And by the way we created tight coupling. Navigation is not modular, we can't use it without this particular router implementation (unless we provide the same interface). And what's worse we can't test it anymore because we have to mock Router and do extra assertions to check if this UI works. It's not unit test anymore, we can't test simple display-and-emit-event model, we need to write complex integration tests with mocks we normally shouldn't need.

Separating abstractions

Given these problems I prefer to separate presentation and routing abstractions.

In presentation layer we will provided required links, but instead of redirecting, component will only emit events that some link was clicked by user. So modified Navigation example will look like this:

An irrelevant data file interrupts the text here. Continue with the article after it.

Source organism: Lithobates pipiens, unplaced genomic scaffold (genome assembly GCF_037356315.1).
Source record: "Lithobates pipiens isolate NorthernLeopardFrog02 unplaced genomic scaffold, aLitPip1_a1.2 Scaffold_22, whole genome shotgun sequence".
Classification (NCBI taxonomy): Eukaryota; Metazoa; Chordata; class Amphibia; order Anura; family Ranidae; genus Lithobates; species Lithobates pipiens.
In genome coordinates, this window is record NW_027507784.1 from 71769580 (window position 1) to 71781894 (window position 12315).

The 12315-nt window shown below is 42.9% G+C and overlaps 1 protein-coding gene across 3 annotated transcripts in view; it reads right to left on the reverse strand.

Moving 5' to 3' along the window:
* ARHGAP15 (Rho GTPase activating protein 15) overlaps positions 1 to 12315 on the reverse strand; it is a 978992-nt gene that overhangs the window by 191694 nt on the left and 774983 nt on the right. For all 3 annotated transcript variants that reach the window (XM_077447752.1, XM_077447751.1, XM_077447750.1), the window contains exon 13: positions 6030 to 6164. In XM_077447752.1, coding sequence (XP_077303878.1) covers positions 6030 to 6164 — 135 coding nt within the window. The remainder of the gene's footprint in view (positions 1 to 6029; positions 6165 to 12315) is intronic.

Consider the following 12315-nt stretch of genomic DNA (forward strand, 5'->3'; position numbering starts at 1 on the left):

interface ILink extends HTMLAttributes<HTMLAnchorElement> {}

interface INavigationProps {
	links: ILink[];
	onNavigate: (to: string) => any;
}

export const Navigation = ({ links, onNavigate }: INavigationProps) => {
	const onClick = (e: MouseEvent<HTMLAnchorElement>, path: string) => {
		e.preventDefault();

		onNavigate(path);
	};

	return (
		<nav>
			{links.map((link) => (
				<a {...link} onClick={(e) => onClick(e, link.href)} />
			))}
		</nav>
	);
};

As you can see I added universal onNavigate handler and events are blocked with event.preventDefault(). This way navigation doesn't work, but it also doesn't have any external dependencies. It's easy to test and move.

Now the routing abstraction:

export const withNavRouting = (
	Component: React.ComponentType<INavigationProps & RouteComponentProps>
) => ({ onNavigate, history, ...props }: INavigationProps) => {
	const handleNavigate = (path: string) => {
		history.push(path);
	};

	return <Component onNavigate={handleNavigate} {...props} />;
};

export const NavigationWithRouter = compose(